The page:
Female ducks build nests in the breeding grounds where they hatch as well. The nests are built with twigs, reeds, grass or holes in trees. The male ducks attract the females with their colourful feathers, and the females lead them to their nests. Males also guard their nests against other pairs that might try to take over. Females lay 5-12 eggs at a time and sit on them to keep them warm while the males are away with other males. Ducks’ eggs take about a month to hatch, and the mother protects the ducklings while they are vulnerable. They are able to fly in 5 to 8 weeks time.
Other Amazing Facts about Duck for Children
Here are some amazing facts about ducks that are sure to surprise kids:
- The Mallard Duck is the most commonly found duck species in Asia, Europe and North America. They are dabbling ducks and are often found in ponds, lakes and rivers. One interesting mallard duck facts for kids is that most of the domesticated ducks have descended from either the mallard duck or the Muscovy duck.
- Ducks have webbed feet designed for swimming; they are well suited for water acting like paddles and even lack nerves or blood vessels, allowing them to be used in freezing waters. They are however not very useful for walking, hence the characteristic waddle of ducks.
- The male ducks are more colourful than females, and that is how they attract their mates. The females usually have dull feathers of colours that match their surrounding for camouflage. They are vulnerable to predators while incubating their eggs. Hence, they lack colourful feathers that stand out.
- Ducks have waterproof feathers, keeping them light and warm all the time. An oil gland located near the tail produces oil that spreads over the feathers to repel water. Underneath the waterproof feathers are fluffy feathers that keep the ducks warm.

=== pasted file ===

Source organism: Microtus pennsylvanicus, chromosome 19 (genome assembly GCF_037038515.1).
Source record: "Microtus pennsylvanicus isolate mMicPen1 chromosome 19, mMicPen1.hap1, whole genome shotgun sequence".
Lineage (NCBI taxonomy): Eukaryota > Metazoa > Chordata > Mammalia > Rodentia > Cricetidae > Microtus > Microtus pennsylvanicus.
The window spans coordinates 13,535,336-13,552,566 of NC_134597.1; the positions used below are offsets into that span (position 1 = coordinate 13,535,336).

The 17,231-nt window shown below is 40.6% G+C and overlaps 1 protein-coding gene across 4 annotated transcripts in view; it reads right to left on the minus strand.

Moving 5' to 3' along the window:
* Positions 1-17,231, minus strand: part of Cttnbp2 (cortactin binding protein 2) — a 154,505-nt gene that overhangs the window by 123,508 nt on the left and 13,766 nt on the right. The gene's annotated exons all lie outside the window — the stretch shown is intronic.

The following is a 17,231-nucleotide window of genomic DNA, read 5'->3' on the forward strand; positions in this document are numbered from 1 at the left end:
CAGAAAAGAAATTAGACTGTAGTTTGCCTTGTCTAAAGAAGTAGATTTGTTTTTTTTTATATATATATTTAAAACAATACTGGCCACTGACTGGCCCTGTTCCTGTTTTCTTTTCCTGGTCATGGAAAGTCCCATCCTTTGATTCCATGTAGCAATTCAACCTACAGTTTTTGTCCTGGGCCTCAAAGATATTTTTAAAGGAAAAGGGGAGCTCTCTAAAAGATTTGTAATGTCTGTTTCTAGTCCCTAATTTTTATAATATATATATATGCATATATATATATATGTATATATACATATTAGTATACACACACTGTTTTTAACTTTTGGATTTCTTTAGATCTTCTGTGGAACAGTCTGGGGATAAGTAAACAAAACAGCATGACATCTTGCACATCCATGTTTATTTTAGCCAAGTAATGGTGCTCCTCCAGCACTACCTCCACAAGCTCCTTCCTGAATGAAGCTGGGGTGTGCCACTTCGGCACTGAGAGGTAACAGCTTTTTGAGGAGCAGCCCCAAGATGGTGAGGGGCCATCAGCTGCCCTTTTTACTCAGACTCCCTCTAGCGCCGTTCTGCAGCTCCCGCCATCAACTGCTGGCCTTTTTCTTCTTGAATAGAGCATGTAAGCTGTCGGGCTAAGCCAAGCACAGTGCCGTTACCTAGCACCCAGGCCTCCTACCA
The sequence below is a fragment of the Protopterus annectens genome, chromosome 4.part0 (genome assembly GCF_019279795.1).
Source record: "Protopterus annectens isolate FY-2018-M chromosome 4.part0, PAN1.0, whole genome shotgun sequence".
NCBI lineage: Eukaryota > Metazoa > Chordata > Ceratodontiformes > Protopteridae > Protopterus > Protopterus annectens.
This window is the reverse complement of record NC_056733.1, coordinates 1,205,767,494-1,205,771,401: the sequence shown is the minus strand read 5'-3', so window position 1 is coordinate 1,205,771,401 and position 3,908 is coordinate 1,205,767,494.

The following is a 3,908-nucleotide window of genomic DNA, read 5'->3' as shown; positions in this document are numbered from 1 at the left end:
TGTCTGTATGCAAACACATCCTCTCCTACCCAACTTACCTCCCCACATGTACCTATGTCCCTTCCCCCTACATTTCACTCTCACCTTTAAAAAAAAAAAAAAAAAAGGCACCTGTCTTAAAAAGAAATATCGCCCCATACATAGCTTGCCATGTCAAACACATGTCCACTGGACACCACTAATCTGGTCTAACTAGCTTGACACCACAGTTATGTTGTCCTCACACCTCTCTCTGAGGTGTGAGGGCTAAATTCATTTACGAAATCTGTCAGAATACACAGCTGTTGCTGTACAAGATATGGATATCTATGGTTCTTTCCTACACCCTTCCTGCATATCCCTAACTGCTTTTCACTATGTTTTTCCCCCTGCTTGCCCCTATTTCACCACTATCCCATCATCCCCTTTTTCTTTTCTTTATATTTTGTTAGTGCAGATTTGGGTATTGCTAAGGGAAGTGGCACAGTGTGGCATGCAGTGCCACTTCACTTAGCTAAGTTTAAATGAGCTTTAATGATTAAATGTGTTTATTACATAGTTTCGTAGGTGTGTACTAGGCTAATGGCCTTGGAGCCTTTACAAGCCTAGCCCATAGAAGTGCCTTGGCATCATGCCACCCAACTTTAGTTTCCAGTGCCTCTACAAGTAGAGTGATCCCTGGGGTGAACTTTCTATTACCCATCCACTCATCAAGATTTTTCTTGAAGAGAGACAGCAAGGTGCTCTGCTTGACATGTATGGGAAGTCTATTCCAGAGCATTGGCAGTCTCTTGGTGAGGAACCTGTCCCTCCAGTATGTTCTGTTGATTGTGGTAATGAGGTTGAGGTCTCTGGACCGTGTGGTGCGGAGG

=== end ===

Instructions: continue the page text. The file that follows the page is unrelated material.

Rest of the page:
- Ducklings are quite independent and are ready to leave their nests from the time they are born. They are born with their eyes open and are not entirely dependent on their parents for food. They are able to fly in 5 to 8 weeks to escape from predators.
- Ducks keep themselves clean by preening themselves with their beaks. Their necks are flexible enough to reach most parts of their body to preen their feathers and keep them clean of dirt, trapped water droplets, and parasites.
- Although “quacks” are the sounds commonly associated with ducks, most species of ducks do not quack at all. Their calls are varied and consist of grunts, whistles, yodels and cooing. Also, males are most often quiet.
- While rubber ducks from toy stores are mostly yellow, you won’t find banana yellow ducks in the wild. Neither the adults nor the ducklings are yellow. Instead, males typically have green heads and greyish body while females are a dull brown.
- Ducks are highly alert and sleep with half of their brains awake. Those that sleep at the edge of the sleeping groups often sleep with one eye open. They can detect predators with a fraction of a second and escape.
- It’s a common misconception that touching a duckling makes its mother abandon it. However, it’s best not to touch them when you come across a brood. You risk scaring the mother away and injuring the ducklings, or you risk being attacked by the mother.
Ducks are interesting birds; they have evolved some amazing ways to keep themselves well adapted to living around water bodies. They are fun and adorable creatures, whether wild or domesticated.